The satisfying result of a bunch of southern writers deciding: “Hey! Let’s put out an anthology!”
It started at the annual meeting of Southern Writers Reading in Fairhope, Alabama, when the group’s erstwhile leader, an editor and bookstore owner named Sonny Brewer, announced to the group that he thought it would be a cool idea if they published a chapbook. Thirty writers then contributed pieces, mostly fiction, just about all very short, and generally quite good. Like any good southern anthology, it starts off with a Civil War story—“Final Spring,” by Marlin Barton—that tells it straight and sad. A jump into the present day comes with C. Terry Cline Jr.’s hilarious, Barthleme-esque “S. Trident,” which consists of an exchange of letters between a man who buys an old Army base at auction (only to discover it’s a not-entirely-decommissioned missile silo) and the stunningly blasé officer who answers his questions about the utilities and strange leaks. There are some bigger names scattered throughout this smorgasbord, like W.E.B. Griffin and Pat Conroy, but their pieces are pretty slim and feel tossed-off. Suzanne Hudson’s “The Fall of the Nixon Administration” uses Watergate as a backdrop for her comic tale of a prudish daughter caught between her wanton mother, her closeted husband, and the beautiful and repulsive rampant id figure that’s her mother’s younger boyfriend. The Civil War shows up yet again, in “Killing Stonewall Jackson” by Michael Knight, an almost unbelievably horrid and gothic slice of the lives of some soldiers who go by the monikers Ghost Story and Gellar the Jew; it’s funny and haunting simultaneously. With the exception of some pieces that feel just too painfully thin, this is an uncommonly even and rewarding collection.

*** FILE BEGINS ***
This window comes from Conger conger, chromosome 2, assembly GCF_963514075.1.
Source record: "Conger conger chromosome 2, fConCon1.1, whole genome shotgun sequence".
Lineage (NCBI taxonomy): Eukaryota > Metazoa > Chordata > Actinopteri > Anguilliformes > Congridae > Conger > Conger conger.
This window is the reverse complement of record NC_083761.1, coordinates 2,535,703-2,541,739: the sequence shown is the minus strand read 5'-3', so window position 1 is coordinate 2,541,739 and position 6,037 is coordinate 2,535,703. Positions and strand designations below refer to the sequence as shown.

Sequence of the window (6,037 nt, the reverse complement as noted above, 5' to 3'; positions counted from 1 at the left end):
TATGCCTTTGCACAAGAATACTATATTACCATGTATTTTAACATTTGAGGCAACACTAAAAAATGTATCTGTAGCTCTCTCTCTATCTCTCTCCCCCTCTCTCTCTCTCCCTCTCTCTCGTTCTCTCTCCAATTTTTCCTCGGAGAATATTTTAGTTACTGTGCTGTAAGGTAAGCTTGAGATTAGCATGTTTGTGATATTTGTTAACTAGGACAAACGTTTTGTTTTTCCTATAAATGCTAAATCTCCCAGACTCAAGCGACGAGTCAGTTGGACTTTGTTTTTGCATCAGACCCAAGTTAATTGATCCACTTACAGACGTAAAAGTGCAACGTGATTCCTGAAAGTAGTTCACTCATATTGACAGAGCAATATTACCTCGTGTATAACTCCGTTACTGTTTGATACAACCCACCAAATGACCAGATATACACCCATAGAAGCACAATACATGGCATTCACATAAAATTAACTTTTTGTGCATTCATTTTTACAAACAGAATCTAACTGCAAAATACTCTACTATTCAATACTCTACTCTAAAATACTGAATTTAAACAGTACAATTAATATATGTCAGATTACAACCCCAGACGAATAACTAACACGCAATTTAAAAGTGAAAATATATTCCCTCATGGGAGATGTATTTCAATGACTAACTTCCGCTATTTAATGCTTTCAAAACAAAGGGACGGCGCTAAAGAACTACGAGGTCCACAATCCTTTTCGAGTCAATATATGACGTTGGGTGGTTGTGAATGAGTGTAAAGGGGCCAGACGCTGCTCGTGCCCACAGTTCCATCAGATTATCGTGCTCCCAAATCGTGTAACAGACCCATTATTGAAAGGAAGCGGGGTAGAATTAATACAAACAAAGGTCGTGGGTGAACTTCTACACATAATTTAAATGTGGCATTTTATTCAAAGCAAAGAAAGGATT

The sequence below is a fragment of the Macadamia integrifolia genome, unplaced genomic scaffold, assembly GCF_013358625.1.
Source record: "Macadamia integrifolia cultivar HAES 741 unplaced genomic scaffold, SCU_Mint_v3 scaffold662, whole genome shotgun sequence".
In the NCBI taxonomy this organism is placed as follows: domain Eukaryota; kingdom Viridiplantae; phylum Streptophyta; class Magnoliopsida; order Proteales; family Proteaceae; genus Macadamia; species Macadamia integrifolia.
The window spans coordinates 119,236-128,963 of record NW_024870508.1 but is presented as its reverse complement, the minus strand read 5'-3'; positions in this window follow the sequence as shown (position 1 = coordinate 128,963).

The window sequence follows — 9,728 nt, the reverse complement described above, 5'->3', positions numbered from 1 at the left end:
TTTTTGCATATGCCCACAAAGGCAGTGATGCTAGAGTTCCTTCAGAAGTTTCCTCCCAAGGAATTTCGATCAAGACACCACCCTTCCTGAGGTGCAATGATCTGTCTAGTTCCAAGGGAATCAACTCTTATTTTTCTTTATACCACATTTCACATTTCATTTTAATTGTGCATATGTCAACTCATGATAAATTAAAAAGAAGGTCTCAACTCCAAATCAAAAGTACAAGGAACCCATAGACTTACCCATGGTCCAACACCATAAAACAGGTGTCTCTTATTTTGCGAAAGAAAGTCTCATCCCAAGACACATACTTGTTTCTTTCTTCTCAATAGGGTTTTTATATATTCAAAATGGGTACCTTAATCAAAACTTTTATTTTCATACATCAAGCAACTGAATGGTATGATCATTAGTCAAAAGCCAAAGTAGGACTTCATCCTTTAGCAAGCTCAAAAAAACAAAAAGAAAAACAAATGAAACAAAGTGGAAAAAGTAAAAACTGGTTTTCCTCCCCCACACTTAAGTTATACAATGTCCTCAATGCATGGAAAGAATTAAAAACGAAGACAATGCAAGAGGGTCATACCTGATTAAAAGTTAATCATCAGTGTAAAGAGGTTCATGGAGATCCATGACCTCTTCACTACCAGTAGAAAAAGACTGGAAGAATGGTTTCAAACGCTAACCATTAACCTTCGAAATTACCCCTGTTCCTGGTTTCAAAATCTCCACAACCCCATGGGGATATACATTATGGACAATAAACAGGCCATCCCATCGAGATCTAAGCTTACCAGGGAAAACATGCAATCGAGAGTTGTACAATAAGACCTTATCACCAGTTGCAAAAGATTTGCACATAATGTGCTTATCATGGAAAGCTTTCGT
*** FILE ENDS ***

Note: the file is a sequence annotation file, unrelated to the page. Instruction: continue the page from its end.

Eschewing most of the usual clichés of southern writers—but not self-consciously trying to avoid them either—Blue Moon Café is a decidedly tasty buffet.